• Suggest alternatives. If you identify a problem with the proposed definition on which you are commenting, consider suggesting an alternative.
• Spread the word. If you know others who can provide helpful comments, please direct them to www.acog.org/revitalize  for more information.

What happens to comments after they are submitted?

http://flic.kr/p/8Box52

All comments received during the Public Comment period will be reviewed and logged for consideration and careful review by reVITALize leadership. The leadership teams are comprised of both clinical and operational members. Comments will be reviewed and responded to accordingly and will help to form the basis for any additional changes that need to be made to the refined definitions prior to final approval. Should comments require further clarification, the individual submitting the comment may be contacted during the review period to obtain any clarifying information needed to make an informed and appropriate decision regarding a potential revision.

Thank you for your help in making this initiative a success! Any questions or concerns should be directed to QI@acog.org

ACOG, Evidence Based Medicine, Guest Posts, Legal Issues, Maternal Quality Improvement, Research, Research Opportunities , , , ,

Pregnancy and Childbirth Advice Books through the Lens of Preeclampsia

July 3rd, 2012 by avatar

Guest post by Science & Sensibility contributer Christine H. Morton, PhD

(Full disclosure:  the organization I work for, CMQCC, has been working with representatives from the Preeclampsia Foundation over the past year on the CMQCC task force developing a Preeclampsia Toolkit, and I am a big fan of their executive director, Eleni Tsigas, and frequent re-tweeter of @preeclampsia).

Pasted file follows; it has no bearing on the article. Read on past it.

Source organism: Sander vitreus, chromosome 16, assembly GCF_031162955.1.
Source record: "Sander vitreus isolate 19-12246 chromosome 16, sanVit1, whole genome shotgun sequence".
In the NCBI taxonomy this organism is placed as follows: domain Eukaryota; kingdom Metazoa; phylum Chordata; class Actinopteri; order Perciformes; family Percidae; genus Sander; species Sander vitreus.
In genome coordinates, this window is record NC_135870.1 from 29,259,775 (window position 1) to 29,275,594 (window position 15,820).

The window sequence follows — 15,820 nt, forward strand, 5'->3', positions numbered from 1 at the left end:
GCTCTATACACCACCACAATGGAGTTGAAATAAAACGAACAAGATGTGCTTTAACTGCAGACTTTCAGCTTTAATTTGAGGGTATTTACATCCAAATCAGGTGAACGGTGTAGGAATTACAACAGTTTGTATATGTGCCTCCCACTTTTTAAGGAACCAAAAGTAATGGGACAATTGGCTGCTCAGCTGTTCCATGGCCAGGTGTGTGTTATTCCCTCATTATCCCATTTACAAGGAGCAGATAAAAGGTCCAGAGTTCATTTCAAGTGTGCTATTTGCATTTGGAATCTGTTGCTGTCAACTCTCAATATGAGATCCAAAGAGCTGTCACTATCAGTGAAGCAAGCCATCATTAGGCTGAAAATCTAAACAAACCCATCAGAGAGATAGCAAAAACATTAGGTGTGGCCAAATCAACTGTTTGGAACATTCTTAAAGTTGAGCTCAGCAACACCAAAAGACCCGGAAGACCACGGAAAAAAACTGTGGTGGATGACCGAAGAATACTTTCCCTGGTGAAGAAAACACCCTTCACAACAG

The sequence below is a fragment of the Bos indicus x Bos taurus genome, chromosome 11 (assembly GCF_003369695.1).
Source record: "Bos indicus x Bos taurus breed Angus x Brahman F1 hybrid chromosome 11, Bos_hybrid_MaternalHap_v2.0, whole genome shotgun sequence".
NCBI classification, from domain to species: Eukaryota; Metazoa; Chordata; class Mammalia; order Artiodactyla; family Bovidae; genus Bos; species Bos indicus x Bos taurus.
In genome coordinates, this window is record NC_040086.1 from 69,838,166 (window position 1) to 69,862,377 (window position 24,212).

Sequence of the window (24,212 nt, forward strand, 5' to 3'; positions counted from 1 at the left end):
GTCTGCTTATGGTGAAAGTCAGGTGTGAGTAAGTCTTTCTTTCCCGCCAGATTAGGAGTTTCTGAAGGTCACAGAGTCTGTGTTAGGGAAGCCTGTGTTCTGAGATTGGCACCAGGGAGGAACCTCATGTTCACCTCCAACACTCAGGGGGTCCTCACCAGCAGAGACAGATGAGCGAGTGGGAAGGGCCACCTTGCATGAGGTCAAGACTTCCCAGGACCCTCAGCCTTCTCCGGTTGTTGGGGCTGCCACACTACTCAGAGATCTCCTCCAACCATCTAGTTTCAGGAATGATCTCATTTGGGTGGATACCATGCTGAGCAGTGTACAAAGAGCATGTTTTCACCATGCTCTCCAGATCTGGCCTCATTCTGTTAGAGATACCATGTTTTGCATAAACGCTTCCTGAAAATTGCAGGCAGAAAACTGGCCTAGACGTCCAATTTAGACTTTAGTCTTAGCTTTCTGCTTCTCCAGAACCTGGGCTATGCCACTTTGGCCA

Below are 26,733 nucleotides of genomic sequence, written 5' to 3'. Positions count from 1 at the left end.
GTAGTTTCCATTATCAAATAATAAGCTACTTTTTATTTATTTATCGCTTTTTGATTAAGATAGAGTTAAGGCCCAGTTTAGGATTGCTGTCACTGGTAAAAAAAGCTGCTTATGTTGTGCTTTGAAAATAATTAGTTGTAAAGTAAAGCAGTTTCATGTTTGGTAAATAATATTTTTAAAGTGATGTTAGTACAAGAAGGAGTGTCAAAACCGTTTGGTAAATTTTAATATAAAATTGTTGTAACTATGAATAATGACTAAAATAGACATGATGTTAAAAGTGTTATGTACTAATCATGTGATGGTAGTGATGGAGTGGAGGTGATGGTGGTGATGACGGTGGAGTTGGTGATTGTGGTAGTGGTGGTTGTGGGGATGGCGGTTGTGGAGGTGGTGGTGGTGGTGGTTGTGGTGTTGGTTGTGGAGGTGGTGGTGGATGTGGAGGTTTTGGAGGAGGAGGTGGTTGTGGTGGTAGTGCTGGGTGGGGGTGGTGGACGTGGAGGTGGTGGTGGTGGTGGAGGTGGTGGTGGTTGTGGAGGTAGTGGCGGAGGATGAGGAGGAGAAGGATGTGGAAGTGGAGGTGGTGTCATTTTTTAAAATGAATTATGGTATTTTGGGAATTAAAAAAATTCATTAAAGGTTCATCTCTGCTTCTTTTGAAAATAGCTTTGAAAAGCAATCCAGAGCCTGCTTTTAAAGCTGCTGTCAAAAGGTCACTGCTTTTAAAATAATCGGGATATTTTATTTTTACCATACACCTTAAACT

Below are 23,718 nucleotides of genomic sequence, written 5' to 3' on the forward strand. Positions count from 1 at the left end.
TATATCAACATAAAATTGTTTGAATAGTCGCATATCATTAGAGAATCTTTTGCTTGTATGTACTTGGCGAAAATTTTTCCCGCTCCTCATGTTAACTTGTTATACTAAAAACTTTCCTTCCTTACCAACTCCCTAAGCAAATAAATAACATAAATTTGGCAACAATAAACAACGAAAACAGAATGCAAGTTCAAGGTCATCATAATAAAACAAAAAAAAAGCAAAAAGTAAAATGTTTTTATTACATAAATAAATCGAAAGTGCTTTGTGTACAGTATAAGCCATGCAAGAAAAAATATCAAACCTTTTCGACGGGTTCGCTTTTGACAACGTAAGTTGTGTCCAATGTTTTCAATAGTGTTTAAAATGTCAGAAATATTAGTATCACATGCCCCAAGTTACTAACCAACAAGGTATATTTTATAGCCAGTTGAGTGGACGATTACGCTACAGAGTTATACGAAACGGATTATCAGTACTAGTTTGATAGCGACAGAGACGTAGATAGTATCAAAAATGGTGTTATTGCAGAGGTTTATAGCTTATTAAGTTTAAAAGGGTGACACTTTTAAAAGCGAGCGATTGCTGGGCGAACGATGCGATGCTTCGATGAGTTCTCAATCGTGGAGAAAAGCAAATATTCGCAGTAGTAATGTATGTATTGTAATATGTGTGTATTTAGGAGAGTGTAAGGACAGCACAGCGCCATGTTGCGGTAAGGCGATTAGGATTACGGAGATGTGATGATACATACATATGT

The Preeclampsia Foundation released a new guide to pregnancy and birth books last month, a comprehensive report distilled from a review of more than 60 such books, on their accuracy, coverage and clarity of information on hypertensive complications in pregnancy.    As readers of S&S are well aware, there are numerous books geared to expectant couples, pregnant women, and male partners; by authors who claim their authority by virtue of their clinical degrees and practice, their teaching and research credentials, as well was their personal and celebrity experience.   This is the first time I’ve seen a guide to pregnancy and birth advice books from the lens of a serious disorder in pregnancy:  preeclampsia.

May was Preeclampsia Awareness Month. Hypertensive disorders of pregnancy, including elevated blood pressure, preeclampsia, eclampsia and HELLP syndrome are estimated to affect 12-22% of pregnant women and their babies each year.1 Preeclampsia is a leading cause of pregnancy-related death in the US and in the state of California, and one of the most preventable. Adverse neonatal outcomes are higher for infants born to women with pregnancies complicated by hypertension. Care guidelines have recently been developed in many countries, including the UK, Canada and Australia, with a revised practice bulletin to be released from ACOG later this year. A key focus in many of these guidelines is accurate measuring of Blood Pressure, and standardized pathways of care, depending on the clinical situation. These guidelines note that one reason for their creation is the clear evidence that the surveillance of women with suspected or confirmed preeclampsia is variable between practitioners.2,3